October Gallery News

Oct. 2, 2013


by Sarah Boggio
Rivista Segno, Italia

"The works on display show the enduring interest of the artist in structure – meant as the basic layout of both the physical and the mental world. As pointed out by Demetrio Paparoni, they also confirm the closeness of Helbling's painting to Ralph Waldo Emerson's theories. According to this American philosopher, the father of Transcendentalism in the nineteenth century, there is a substantial similarity between the laws of nature and those that regulate the human mind. This is the reason why the imagery of Helbling, as seen in Drop City, can be perceived both as a figurative representation of the microscopic and the invisible, and as an abstraction of the macroscopic – the realm of nature as well as the artificial, man-made world."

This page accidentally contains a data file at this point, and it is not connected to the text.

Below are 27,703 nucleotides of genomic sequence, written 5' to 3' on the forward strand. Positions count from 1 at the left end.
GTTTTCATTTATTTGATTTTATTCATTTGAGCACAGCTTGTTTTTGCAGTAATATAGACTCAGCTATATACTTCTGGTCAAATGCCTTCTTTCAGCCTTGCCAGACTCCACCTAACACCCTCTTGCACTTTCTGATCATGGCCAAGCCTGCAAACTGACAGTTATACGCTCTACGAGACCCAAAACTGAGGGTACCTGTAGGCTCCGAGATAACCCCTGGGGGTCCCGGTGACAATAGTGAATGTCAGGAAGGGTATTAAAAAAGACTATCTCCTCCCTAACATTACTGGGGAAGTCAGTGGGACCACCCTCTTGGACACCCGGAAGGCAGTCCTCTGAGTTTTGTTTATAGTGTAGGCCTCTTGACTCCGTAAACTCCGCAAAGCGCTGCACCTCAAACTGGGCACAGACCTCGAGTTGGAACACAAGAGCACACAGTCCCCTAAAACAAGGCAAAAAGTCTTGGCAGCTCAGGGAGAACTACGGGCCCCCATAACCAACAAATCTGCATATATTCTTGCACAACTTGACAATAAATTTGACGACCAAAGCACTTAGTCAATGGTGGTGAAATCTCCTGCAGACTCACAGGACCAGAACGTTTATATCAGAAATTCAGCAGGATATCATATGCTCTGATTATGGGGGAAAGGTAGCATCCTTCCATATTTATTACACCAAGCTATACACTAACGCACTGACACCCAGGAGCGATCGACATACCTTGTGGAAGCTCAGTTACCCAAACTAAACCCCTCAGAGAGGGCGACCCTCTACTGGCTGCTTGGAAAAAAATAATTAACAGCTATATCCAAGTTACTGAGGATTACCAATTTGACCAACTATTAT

by Michael Shaw
Art Scene (Vol 33, No. 1)

Mr. Shaw compares the artist's current abstract and past representational work and discusses "a painters evolution from representation to abstraction."